Transgender, then, unlike transsexual is a multifaceted term.
All these are difficult to remember. But we all should start with at least the following concepts:
Sex refers to a person’s biological status and is typically categorized as male, female, or intersex (i.e., atypical combinations of features that usually distinguish male from female). There are a number of indicators of biological sex, including sex chromosomes, gonads, internal reproductive organs, and external genitalia.
Gender refers to the attitudes, feelings, and behaviors that a given culture associates with a person’s biological sex. Behavior that is compatible with cultural expectations is referred to as gender-normative; behaviors that are viewed as incompatible with these expectations constitute gender non-conformity.
Gender identity refers to “one’s sense of oneself as male, female, or transgender” (American Psychological Association, 2006). When one’s gender identity and biological sex are not congruent, the individual may identify as transsexual or as another transgender category (cf. Gainor, 2000).
Gender expression refers to the “…way in which a person acts to communicate gender within a given culture; for example, in terms of clothing, communication patterns and interests. A person’s gender expression may or may not be consistent with socially prescribed gender roles, and may or may not reflect his or her gender identity” (American Psychological Association, 2008, p. 28).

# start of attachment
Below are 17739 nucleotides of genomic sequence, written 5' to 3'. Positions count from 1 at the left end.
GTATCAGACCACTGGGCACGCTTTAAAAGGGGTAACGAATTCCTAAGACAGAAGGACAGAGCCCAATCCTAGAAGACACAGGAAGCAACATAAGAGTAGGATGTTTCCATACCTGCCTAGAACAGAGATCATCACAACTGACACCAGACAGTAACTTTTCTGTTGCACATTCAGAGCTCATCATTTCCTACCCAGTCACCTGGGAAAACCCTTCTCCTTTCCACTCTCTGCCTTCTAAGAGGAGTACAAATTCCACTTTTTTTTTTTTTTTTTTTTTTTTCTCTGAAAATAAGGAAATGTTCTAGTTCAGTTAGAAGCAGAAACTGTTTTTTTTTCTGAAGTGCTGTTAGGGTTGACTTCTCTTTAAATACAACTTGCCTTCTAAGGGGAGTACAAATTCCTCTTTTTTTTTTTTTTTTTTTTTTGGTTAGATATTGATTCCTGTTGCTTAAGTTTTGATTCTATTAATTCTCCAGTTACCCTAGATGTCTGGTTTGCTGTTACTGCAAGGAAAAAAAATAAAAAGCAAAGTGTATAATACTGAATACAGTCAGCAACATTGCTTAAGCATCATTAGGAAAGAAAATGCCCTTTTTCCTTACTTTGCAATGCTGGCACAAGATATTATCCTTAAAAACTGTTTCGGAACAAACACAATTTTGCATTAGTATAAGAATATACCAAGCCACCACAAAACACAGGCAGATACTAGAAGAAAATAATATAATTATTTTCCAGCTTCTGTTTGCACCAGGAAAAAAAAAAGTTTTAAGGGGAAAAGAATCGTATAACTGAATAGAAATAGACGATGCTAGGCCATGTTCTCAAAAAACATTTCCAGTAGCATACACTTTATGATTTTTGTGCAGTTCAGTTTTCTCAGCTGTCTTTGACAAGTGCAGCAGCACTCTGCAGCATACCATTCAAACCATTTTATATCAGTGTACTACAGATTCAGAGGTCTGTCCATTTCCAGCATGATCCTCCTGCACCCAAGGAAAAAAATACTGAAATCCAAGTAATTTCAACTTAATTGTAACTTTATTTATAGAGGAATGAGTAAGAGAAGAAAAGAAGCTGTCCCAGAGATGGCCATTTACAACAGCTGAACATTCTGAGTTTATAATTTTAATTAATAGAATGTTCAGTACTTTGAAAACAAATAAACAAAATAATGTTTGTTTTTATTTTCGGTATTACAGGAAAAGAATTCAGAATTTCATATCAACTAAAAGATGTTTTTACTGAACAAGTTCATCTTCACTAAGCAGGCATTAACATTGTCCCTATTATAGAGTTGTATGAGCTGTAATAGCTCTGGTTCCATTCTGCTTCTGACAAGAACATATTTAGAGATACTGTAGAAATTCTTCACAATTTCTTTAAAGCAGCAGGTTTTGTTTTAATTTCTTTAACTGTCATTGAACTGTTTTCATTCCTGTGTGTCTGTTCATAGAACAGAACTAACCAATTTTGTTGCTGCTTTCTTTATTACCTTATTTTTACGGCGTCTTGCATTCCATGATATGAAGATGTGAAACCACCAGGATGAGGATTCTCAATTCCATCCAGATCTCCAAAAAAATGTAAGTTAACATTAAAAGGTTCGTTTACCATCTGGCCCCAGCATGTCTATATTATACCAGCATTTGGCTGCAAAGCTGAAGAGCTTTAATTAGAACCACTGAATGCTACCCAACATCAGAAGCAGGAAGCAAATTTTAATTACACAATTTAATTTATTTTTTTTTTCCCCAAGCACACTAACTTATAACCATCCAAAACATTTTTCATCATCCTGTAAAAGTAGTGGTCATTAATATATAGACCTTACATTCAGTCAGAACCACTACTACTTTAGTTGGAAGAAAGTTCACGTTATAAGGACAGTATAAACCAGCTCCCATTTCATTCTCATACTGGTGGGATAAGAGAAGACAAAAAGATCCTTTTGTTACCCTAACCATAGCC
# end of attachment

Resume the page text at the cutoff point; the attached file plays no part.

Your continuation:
Sexual orientation refers to the sex of those to whom one is sexually and romantically attracted. Categories of sexual orientation typically have included attraction to members of one’s own sex (gay men or lesbians), attraction to members of the other sex (heterosexuals), and attraction to members of both sexes (bisexuals). While these categories continue to be widely used, research has suggested that sexual orientation does not always appear in such definable categories and instead occurs on a continuum (e.g., Kinsey, Pomeroy, Martin, & Gebhard, 1953; Klein, 1993; Klein, Sepekoff, & Wolff, 1985; Shiveley & DeCecco, 1977) In addition, some research indicates that sexual orientation is fluid for some people; this may be especially true for women (e.g., Diamond, 2007; Golden, 1987; Peplau & Garnets, 2000).
What is the meaning of life?
Know it from Tim Minchin.
Watch the video and share what you think on Tim’s ideas about life and success.
After watching this discussion and reading the article, what do you think the purpose of ethnic studies is? What assumptions do people make about ethnic studies course? Why do you think there is a backlash against these programs and course?
Why Ethnic Studies Courses Are Good for White Kids Too
by Dr. Emery Petchauer, January 9, 2012
Last week, Judge Lewis Kowal of Arizona upheld a ban on ethnic studies classes in the Tucson Unified School District. Ethnic studies generally refer to courses such as African-American studies, Asian studies, or — in the case of the Tucson Unified School District — Mexican-American studies. Courses such as these, which comprise full programs at many public universities across the United States, often focus on the contributions that such groups have made to the world and their unique social experiences. As many of these groups have experienced different types of systematic oppression, too, these courses also take a “critical” bend and focus on power, oppression, and empowerment in society.